Rfc - rc servos + mylar as telescope primary

After a trip to mitzpe ramon and seeing saturn’s rings, moons of jupiter and andromeda in a 30cm telescope I got onto a telescope binge.
This article is interesting as it gets past conventional mirror/lens tech. But back in the world of imaging optics I was pipe-dreaming about feasibility of a large mylar mirror with multiple servos stretching it to some approximation of a parabola, e.g. with a servo every 5 or 10 cm behind a sheet of lets say 2m diameter.
Realistic at all?
Good telescope surface quality is apparently 1/20 wavelength which for 0.6micron is .03micron. 1/4 wavelength or raleigh limit is also some sort of standard.
Anyway to get 0.03micron movements out of a 200steps/rev stepper with a shaft diameter of 3mm (or 0.05mm/step at shaft) I’d need to gear down by a factor of >1000 which already is sounding rather unlikely . Maybe , if harmonic gears can be 3d printed and not bought.

Alternatively a servo , e.g. with feedback keyed on a calibration step? I did see an estimate of 0.05 degree for both servo and stepper.

Anyway the density of servos/steppers is another limiting factor - assuming the sheet is flat between servo points, i’ll lose the parabola shape maximally halfway bet. servos or every 5cm for 10cm spaced servos .
Assuming f/10 which is apparently good for small field-of-view stuff like planet viewing ,
focal length / mirror diam = 10 so focal length would be 20m . Lets put aside the practical matter of dealing with a 20m long focus for the time being ;
The parabola formula for that focal length would be y=1/(4f) x^2 = 1/80 x^2 in meters
The worst error is (i think) near the bottom of the parabola , if the first servo is at origin and next is 10cm away it should fix a height of
y(0.1m) =1/80 * 0.1^2 m = 0.12mm and halfway there should be at
y(0.05m) =1/80 * 0.05^2 m = 0.031mm
but will actually be at 0.06mm (half the 0.12mm height fixed at 10cm), which is already an error 1000 times the 0.03 micron desired.
So it seems servo density is a major limiter here, unless the mylar stretches naturally more towards a squared curve than straight lines between points. I suppose this depends on tension of the mylar membrane, with less tension tending towards more curvy.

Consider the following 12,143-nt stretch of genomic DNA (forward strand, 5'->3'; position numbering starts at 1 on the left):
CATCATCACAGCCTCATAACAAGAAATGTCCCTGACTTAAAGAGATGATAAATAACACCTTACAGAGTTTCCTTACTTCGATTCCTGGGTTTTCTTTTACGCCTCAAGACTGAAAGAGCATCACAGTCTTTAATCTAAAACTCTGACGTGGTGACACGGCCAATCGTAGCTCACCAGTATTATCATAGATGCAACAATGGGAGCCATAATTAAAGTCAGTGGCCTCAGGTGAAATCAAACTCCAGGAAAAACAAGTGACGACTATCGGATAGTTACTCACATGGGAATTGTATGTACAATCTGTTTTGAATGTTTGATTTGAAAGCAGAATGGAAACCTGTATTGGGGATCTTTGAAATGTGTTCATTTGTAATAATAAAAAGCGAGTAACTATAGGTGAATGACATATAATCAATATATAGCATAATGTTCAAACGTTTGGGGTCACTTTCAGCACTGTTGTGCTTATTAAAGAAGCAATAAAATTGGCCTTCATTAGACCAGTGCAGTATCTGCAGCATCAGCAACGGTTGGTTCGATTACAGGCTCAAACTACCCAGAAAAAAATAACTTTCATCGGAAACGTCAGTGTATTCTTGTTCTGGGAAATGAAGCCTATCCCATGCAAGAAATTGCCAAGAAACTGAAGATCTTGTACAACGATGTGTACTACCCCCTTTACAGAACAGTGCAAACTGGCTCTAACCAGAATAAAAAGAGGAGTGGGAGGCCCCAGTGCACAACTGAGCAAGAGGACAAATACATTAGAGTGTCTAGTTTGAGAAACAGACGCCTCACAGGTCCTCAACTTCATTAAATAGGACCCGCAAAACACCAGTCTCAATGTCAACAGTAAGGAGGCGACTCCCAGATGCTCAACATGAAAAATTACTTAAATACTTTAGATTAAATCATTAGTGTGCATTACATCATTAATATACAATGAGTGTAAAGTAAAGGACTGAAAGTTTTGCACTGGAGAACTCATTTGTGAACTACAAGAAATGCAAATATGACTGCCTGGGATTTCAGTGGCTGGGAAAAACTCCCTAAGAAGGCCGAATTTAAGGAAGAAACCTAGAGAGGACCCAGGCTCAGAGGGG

Hive mind, what say you ??


This is very interesting , with upcoming neurolinks makes you wonder when they’ll skip rendering for eyes altogether , go straight for feeding the perception.

The pinching method seems too awkward, too many highly sensitive degrees of freedom and moving parts for everything to go wrong (or rather, for at least 1 something to go wrong, and while trying to find what it is break 10 more things)
Perhaps vacuum formed is more realistic in terms of (fixable) aberrations

(vanguard from Oregon doesn’t approve)
Also might be worth looking into this guy (haven’t yet myself)

What if instead of Servos you would use vaccuum? wouldn’t you get more parabola-like curve?

Googles for this idea and this is one quick link:

a video of me from 30 years in the future has surfaced

apparently i changed my name and also figured out how to send videos to the past

piezo actuators seem to be the right kind of thing for this as well as adaptive optics - they’re also pretty cheap. a big array of piezo actuators in a rough parabola would be good start , coated with some kind of stuff that could be figured down to the right shape like maybe pmma or other plastic, and then silvered , would give you a slightly deformable parabolic surface of more or less arbitrary size

Did you see this professor’s keyboard? amazing it still works… :sweat_smile: